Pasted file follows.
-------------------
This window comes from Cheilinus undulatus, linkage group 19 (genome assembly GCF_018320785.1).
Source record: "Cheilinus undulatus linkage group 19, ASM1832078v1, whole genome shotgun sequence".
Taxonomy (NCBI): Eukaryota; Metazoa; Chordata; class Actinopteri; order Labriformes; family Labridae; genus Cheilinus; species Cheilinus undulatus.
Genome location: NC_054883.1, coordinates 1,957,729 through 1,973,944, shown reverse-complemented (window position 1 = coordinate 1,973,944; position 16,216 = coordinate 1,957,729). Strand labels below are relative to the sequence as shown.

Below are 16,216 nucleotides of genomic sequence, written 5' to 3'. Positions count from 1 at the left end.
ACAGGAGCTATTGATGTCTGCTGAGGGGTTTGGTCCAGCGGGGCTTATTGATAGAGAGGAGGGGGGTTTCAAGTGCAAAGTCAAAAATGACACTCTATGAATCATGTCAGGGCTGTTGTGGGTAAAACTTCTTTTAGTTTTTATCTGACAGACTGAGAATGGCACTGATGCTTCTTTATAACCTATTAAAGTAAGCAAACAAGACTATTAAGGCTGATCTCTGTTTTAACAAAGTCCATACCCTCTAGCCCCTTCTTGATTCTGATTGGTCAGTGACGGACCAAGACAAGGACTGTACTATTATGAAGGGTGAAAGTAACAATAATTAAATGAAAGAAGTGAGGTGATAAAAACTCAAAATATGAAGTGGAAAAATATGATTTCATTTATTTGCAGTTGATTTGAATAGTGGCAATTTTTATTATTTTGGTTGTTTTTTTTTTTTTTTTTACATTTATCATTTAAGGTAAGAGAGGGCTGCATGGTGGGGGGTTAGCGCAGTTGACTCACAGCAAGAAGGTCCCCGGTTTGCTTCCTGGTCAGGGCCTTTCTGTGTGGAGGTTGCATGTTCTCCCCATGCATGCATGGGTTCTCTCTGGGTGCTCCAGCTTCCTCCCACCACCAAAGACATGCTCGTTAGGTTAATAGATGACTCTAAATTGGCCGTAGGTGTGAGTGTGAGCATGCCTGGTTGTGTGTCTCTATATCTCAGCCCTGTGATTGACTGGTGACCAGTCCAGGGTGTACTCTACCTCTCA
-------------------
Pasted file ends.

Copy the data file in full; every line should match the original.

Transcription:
This window comes from Cheilinus undulatus, linkage group 19 (genome assembly GCF_018320785.1).
Source record: "Cheilinus undulatus linkage group 19, ASM1832078v1, whole genome shotgun sequence".
Taxonomy (NCBI): Eukaryota; Metazoa; Chordata; class Actinopteri; order Labriformes; family Labridae; genus Cheilinus; species Cheilinus undulatus.
Genome location: NC_054883.1, coordinates 1,957,729 through 1,973,944, shown reverse-complemented (window position 1 = coordinate 1,973,944; position 16,216 = coordinate 1,957,729). Strand labels below are relative to the sequence as shown.

Below are 16,216 nucleotides of genomic sequence, written 5' to 3'. Positions count from 1 at the left end.
ACAGGAGCTATTGATGTCTGCTGAGGGGTTTGGTCCAGCGGGGCTTATTGATAGAGAGGAGGGGGGTTTCAAGTGCAAAGTCAAAAATGACACTCTATGAATCATGTCAGGGCTGTTGTGGGTAAAACTTCTTTTAGTTTTTATCTGACAGACTGAGAATGGCACTGATGCTTCTTTATAACCTATTAAAGTAAGCAAACAAGACTATTAAGGCTGATCTCTGTTTTAACAAAGTCCATACCCTCTAGCCCCTTCTTGATTCTGATTGGTCAGTGACGGACCAAGACAAGGACTGTACTATTATGAAGGGTGAAAGTAACAATAATTAAATGAAAGAAGTGAGGTGATAAAAACTCAAAATATGAAGTGGAAAAATATGATTTCATTTATTTGCAGTTGATTTGAATAGTGGCAATTTTTATTATTTTGGTTGTTTTTTTTTTTTTTTTTACATTTATCATTTAAGGTAAGAGAGGGCTGCATGGTGGGGGGTTAGCGCAGTTGACTCACAGCAAGAAGGTCCCCGGTTTGCTTCCTGGTCAGGGCCTTTCTGTGTGGAGGTTGCATGTTCTCCCCATGCATGCATGGGTTCTCTCTGGGTGCTCCAGCTTCCTCCCACCACCAAAGACATGCTCGTTAGGTTAATAGATGACTCTAAATTGGCCGTAGGTGTGAGTGTGAGCATGCCTGGTTGTGTGTCTCTATATCTCAGCCCTGTGATTGACTGGTGACCAGTCCAGGGTGTACTCTACCTCTCA